Bettman refutes link between concussions and CTE

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Concussions and the salary cap are common topics for NHL commissioner Gary Bettman, yet he provided some interesting comments about both on Thursday.

Following the death of former defenseman Steve Montador and looming litigation regarding concussions, Bettman refuted the connection some have made between concussions and CTE, as the Associated Press reports.

“From a medical and scientific standpoint,” Bettman said about a possible link between concussions and CTE, “there is no evidence yet that one leads to the other.”

Interesting. Chris Nowinski – the co-founder of the Boston University CTE Center and someone who is “fighting concussions every day – seemed to disagree with Bettman’s observations.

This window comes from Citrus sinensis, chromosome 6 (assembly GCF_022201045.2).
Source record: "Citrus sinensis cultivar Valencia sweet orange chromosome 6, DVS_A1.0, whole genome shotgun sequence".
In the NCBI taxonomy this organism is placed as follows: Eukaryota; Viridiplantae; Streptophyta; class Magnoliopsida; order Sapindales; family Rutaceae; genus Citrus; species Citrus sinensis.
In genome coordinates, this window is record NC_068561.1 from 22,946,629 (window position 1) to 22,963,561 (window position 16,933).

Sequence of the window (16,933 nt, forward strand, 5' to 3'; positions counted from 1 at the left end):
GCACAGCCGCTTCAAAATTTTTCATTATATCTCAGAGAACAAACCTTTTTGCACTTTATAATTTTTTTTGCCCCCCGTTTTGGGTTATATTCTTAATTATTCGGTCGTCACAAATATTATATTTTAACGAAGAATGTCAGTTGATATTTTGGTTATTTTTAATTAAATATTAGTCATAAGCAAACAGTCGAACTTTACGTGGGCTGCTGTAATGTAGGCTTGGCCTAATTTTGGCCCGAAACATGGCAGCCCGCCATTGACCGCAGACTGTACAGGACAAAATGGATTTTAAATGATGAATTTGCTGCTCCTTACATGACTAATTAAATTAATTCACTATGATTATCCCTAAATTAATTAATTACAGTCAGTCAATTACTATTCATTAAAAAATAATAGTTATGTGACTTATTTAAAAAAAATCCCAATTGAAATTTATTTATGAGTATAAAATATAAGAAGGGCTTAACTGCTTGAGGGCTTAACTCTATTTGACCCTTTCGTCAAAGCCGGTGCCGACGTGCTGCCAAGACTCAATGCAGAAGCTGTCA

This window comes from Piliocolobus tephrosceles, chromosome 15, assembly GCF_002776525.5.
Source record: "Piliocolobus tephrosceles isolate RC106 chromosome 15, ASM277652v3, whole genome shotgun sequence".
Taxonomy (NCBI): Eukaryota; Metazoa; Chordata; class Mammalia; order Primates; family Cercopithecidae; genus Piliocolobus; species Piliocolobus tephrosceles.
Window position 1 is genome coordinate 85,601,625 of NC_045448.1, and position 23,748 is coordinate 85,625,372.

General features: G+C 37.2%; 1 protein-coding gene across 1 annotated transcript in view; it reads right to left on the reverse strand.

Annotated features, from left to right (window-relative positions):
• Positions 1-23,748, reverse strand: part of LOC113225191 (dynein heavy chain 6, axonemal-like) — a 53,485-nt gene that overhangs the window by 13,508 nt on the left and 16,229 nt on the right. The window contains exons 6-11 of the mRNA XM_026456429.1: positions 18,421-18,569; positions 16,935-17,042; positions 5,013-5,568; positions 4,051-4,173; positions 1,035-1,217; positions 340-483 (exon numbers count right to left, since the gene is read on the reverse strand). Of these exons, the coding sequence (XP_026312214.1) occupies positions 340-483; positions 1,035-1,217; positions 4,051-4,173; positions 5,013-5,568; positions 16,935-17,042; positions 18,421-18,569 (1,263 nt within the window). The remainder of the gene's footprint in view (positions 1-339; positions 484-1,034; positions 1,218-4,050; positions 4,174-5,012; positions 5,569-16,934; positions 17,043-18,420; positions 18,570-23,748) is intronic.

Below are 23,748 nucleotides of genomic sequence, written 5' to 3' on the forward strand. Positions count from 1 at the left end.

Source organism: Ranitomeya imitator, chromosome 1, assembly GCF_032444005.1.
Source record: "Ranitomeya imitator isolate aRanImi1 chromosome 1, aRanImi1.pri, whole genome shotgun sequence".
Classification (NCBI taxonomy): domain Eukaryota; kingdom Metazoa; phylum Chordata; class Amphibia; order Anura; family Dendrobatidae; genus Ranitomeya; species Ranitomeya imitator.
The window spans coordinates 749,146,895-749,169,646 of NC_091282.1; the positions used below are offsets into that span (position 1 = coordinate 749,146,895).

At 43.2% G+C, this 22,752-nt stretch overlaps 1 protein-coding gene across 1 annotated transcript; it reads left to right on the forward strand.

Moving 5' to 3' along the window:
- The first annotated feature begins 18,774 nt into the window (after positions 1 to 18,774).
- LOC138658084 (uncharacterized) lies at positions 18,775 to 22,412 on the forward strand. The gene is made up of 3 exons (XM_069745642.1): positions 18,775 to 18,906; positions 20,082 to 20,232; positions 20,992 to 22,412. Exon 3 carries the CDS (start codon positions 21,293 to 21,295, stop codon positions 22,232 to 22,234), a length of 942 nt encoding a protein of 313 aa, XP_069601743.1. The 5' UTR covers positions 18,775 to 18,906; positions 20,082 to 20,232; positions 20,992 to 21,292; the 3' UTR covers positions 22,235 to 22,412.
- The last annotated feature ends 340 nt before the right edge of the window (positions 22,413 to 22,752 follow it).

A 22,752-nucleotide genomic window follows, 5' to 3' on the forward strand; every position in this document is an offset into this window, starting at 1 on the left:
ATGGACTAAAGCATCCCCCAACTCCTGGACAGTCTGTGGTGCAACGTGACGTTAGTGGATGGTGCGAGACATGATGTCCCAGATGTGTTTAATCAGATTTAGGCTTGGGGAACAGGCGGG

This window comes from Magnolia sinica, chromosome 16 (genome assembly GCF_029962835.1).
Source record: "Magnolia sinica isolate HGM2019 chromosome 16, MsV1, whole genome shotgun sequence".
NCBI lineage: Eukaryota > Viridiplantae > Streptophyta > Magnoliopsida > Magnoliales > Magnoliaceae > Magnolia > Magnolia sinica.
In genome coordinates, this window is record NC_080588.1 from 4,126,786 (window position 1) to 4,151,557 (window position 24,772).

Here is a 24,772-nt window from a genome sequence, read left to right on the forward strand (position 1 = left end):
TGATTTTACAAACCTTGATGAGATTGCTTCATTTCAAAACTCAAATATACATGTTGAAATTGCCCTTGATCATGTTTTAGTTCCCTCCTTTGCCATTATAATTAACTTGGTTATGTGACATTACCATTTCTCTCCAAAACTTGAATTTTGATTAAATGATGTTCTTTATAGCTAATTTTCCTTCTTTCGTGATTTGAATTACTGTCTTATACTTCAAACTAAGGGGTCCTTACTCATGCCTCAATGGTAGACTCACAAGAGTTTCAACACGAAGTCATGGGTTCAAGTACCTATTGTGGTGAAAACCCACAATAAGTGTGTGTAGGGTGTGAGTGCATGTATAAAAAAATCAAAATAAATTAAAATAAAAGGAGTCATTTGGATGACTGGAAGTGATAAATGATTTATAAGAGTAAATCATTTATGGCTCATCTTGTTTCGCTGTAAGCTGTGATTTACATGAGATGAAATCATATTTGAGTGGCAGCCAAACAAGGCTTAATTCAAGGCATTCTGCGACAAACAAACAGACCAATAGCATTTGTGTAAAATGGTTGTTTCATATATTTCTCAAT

In case you’re wondering, here’s the definition of CTE, according to Nowinsky’s CTE Center:

Chronic Traumatic Encephalopathy (CTE) is a progressive degenerative disease of the brain found in athletes (and others) with a history of repetitive brain trauma, including symptomatic concussions as well as asymptomatic subconcussive hits to the head. CTE has been known to affect boxers since the 1920s. However, recent reports have been published of neuropathologically confirmed CTE in retired professional football players and other athletes who have a history of repetitive brain trauma. This trauma triggers progressive degeneration of the brain tissue, including the build-up of an abnormal protein called tau.  These changes in the brain can begin months, years, or even decades after the last brain trauma or end of active athletic involvement.  The brain degeneration is associated with memory loss, confusion, impaired judgment, impulse control problems, aggression, depression, and, eventually, progressive dementia.

Which side is right? Perhaps time will tell on that matter.

One thing we’ll know for sure far sooner is whether or not Bettman’s salary cap estimates prove accurate for the 2015-16 season. He once again predicted that the ceiling with rise to about $71 million, according to the AP.

NHL GMs can be excused for being a little concerned up until the moment that figure is confirmed, though.